Degree Ceremony

What does Pythagoras' Theorem tell you about these angles: 90°, (45+x)° and (45-x)° in a triangle?

Logosquares

Ten squares form regular rings either with adjacent or opposite vertices touching. Calculate the inner and outer radii of the rings that surround the squares.

Ball Bearings

If a is the radius of the axle, b the radius of each ball-bearing, and c the radius of the hub, why does the number of ball bearings n determine the ratio c/a? Find a formula for c/a in terms of n.

So Big

Why do this problem?

At first sight there might not seem to be enough information given in this question to find a solution. The first step is to interpret what is known from the geometry given the inscribed circle, and then to evaluate that information in terms of how it might be used to express what is known in terms of the three variables $a$, $b$ and $r$ and how that might be used to give an expression for the area of the triangle.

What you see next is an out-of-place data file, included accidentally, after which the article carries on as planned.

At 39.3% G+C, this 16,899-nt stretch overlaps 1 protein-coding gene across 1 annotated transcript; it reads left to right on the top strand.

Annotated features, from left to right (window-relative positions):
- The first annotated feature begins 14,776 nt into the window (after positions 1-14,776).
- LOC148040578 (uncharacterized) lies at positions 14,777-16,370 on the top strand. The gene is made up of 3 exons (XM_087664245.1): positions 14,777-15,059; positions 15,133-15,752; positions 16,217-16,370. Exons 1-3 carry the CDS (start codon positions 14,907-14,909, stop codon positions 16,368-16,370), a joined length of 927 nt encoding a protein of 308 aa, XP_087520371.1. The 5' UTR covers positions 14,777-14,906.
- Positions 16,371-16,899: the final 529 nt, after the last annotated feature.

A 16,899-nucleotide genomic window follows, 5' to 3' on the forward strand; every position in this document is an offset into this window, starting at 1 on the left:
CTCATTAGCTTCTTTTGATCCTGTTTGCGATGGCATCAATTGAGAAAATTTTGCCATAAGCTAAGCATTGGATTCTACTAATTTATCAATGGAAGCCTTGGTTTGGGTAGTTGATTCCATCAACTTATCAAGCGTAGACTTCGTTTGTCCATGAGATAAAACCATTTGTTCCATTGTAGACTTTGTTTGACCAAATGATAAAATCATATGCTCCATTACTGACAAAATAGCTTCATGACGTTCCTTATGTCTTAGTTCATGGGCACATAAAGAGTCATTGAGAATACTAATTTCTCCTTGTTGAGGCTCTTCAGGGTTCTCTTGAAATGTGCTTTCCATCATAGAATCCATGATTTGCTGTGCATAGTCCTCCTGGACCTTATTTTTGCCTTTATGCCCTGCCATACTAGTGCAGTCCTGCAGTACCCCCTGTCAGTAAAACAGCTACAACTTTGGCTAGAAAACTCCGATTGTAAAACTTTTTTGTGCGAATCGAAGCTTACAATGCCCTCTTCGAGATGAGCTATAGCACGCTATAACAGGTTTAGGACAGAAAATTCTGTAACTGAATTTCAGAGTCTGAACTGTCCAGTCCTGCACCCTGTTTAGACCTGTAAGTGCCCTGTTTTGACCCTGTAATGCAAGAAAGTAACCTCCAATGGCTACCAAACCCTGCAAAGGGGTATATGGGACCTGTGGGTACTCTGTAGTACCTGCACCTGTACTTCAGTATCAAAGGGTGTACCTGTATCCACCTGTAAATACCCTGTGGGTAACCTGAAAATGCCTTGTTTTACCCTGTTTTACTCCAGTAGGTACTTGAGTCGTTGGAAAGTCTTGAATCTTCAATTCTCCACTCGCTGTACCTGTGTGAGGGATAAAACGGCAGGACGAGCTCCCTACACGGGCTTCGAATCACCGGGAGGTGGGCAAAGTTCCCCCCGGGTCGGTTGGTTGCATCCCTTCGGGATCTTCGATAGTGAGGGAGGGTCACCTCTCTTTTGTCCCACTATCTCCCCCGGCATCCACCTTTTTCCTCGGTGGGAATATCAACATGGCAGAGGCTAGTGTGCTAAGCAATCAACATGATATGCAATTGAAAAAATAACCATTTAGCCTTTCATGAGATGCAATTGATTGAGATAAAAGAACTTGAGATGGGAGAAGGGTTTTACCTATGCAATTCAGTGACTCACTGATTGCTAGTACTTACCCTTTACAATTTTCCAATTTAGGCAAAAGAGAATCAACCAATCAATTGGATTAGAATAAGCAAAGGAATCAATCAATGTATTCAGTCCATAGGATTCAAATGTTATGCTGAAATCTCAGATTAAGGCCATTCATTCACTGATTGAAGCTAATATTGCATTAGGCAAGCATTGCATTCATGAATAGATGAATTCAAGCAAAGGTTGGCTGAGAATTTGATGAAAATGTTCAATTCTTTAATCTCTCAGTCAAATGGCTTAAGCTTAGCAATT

One of the methods of solving this problem is an application of the formula for tan$(A + B)$ combined with the formula for the area of a triangle.

Possible approach

Set this as an exercise in applying the formula for $tan(A + B)$ or better still, if you want the students to revise their trigonometry, you can make it a more challenging problem solving activity and leave it to the students to decide what they have to use.

Key questions

Can we make a list of everything that is known from the information given?

Can we see a way of using the information given to find the area of the triangle?

Can we add lines to make pairs of congruent triangles?

Can we find the area of the whole triangle in terms of these smaller congruent triangles?

What can we say about the angles at the centre of the circle?

If three of the angles at the centre add up to $180$ degrees what can we say about the tangents of these angles?